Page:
Ask almost any skier what they don't like about the sport, and they'll shoot back a ready answer: "Lift lines." Or, more acurately: "Those [bleep] lines."

They have no one to blame but themselves: They skied off the slopes and told everybody what a great day they'd had. Before long, everbody they knew was standing in line in front of them.

On weekends or holidays it's almost impossible to avoid these lines.At some of our area slopes they may stretch for 20 to 30 minutes on a busy day. That's a lot of standing-around time in sub-freezing weather, even when you're zipped tightly in a down-filled parka.

To escape the masses, some enthusiasts fly off to the Colorado Rockies, a skier's paradise, except for the thousands of other skiers who've flown in to share the lifts.

The Alps, you suggest? Often crowded, too, says a McLean physical therapist who owns a ski condominium in Switzerland.

The problem in Europe, she says, isn't so much the length of the lines, but their disorder. Europeans tend to be assertive in line and think nothing of barging ahead. Naive Americans, accustomed to the "first-come, first-served" rule that usually prevails here, are left standing outside the cable-car door.

Not that lift-line rudeness doesn't show up here -- it does. Take this scene witnessed by a Bryce Resort vacationer and his wife:

They had just lined up behind 50 or more pairs of skiers inching toward the chairlift. Down the mountain slid more skiers, most heading for the end of the line. But one boy, about 10, joined his father at mid-line. Well, all right so far.

Then, moments later, Big Sis skied up and also joined the pair. Then Little Sis. And Mother. And then -- who knows? -- it could have been Grandma and Grandpa. The line was growing faster at the middle than at the end.

As you might expect, the skiers at the rear protested. "Line forms at the rear!" they shouted. And more pointedly, "Stop crowding in!" But only Mother seemed a trifle upset by the commotion. Nodding toward her husband, she explained as if in defense: "He was saving our place."

Because the lift line moves faster if both seats in a double-chair are filled, skiers alone in line usually yell out "Single!" to draw lift partners. fIn some resorts, you can't ride up a chair alone when the line is long.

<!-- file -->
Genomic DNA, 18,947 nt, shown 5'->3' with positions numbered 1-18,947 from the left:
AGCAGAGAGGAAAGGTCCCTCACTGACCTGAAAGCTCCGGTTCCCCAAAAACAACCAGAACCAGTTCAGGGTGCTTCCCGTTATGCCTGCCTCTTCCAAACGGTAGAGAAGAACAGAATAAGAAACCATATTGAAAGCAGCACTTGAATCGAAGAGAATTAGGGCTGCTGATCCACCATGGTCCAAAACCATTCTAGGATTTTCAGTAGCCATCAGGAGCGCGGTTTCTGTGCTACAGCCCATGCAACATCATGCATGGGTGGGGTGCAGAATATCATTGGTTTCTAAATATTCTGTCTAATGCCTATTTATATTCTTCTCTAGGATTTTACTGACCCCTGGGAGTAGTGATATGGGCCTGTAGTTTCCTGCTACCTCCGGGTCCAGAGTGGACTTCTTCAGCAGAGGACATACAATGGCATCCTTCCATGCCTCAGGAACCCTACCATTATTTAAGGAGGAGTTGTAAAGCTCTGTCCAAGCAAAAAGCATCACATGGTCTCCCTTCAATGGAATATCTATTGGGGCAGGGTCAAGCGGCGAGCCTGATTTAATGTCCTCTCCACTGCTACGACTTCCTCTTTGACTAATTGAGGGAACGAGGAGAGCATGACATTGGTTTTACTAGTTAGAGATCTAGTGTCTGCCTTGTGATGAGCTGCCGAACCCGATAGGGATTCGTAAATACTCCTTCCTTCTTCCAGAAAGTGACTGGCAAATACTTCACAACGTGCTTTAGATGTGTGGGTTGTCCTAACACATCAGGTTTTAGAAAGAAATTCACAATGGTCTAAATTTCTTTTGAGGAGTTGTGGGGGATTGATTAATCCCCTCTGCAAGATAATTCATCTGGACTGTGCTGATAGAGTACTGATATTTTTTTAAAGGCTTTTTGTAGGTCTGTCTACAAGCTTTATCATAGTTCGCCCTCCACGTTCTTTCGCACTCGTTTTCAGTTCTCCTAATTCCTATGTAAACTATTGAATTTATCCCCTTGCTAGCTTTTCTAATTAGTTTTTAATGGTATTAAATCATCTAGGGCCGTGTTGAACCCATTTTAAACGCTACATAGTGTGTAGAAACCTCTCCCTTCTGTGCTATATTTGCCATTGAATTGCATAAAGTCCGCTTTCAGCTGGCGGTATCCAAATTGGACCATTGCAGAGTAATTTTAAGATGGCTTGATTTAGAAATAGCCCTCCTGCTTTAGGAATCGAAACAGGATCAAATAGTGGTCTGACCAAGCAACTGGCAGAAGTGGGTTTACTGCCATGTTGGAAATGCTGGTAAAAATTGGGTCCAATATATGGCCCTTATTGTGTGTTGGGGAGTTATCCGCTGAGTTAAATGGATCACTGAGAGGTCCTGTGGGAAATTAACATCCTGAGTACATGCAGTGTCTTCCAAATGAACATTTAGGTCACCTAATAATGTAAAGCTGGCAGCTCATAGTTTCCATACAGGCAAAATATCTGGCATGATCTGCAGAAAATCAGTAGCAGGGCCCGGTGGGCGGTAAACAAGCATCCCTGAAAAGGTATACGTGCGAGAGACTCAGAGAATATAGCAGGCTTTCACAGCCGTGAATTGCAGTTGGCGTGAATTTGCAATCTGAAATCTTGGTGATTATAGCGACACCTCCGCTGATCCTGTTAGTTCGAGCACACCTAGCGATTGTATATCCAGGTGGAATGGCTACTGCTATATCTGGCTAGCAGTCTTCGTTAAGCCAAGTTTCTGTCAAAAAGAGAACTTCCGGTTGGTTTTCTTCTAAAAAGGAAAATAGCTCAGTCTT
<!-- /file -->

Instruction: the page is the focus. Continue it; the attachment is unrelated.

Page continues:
It's a good policy, and one way for the lone skier to meet new friends. And if you're lucky, you can sometimes connect with a single skier who's already at the front.

But even the singles bit can be abused. There's the couple who zipped down the trails faster than their two friends. At the bottom, they lined up together. Minutes later, though, when their friends showed up, the first pair began shouting, "Single!" pretending they didn't know each other. Whereupon the second couple -- also advertising themselves as singles -- slipped to the head of the line to join them. Dozens of other skiers behind could only grumble their outrage.

Sometimes you wait your turn patiently only to get to the front of the line as the ski-school classes show up. In some places, they go ahead of other skiers.

And the fact that most of our local slopes are so short adds to the problem. You wait in line, say 15 minutes. The chairlift ride (with occasional stops when novices tumble getting off) eats up another 10. At last you're at the top. If you're any good at all, it's zoom-zoom-zoom-check. lBack down to the lift line in 90 seconds.

Some ski areas, such as Massanutten and Wintergreen in Virginia, say they shut down ticket booths when crowds get so heavy that lines are from 12 to 15 minutes.

How many skiers a mountain can handle is sometimes a question of what the weather is. On a bitter day, the crowd is in the lounge and you've got the lift to yourself.

Because it's the closest resort to Washington, Ski Liberty in Fairfield, Pennsylvania, gets its share of the weekend and holday jams. But, says mountain manager Hans Geier, the policy there is not to limit ticket sales. A late-rising skier who drives an hour and a half to reach Liberty "has no other place to go" if he were to close the ticket booth.

To make the best of the situation, Liberty sets up barriers to cut down on lift-line hoppers, and ticket checkers see that skiers take their proper places. "Nothing's so aggravating," says assistant manger Richard Whitney, "than to see people sneaking in."

To avoid lift lines, resort managers advise that you ski Monday through Friday or at night. Early in the season, before Christmas, or late in the season, after the first week in March, it's less crowded, too.

But most of us continue to show up on weekends in mid-season, so you try to get the most out of a busy day. Lines are shortest from 8 to 11 in the morning, says Whitney.

Another good time to ski, he says, is from noon to 1, when the clock sends many skiers in to lunch. Instead, "Hold off your lunch until 2."

The longest lines all day, he thinks, are from 2 to 3.

Take your coffee or restroom break while the morning and afternoon ski-school classes are making their way up the mountain at the beginning of each session.

After 4 o'clock again, says Whitney, "things really thin out" until the day ticket expires at 5.

One thing to beware: While you're waiting, you stand a good chance of dozing off. You can see it happening up and down the line. Your skis slip, you tumble and take a bunch of strangers with you.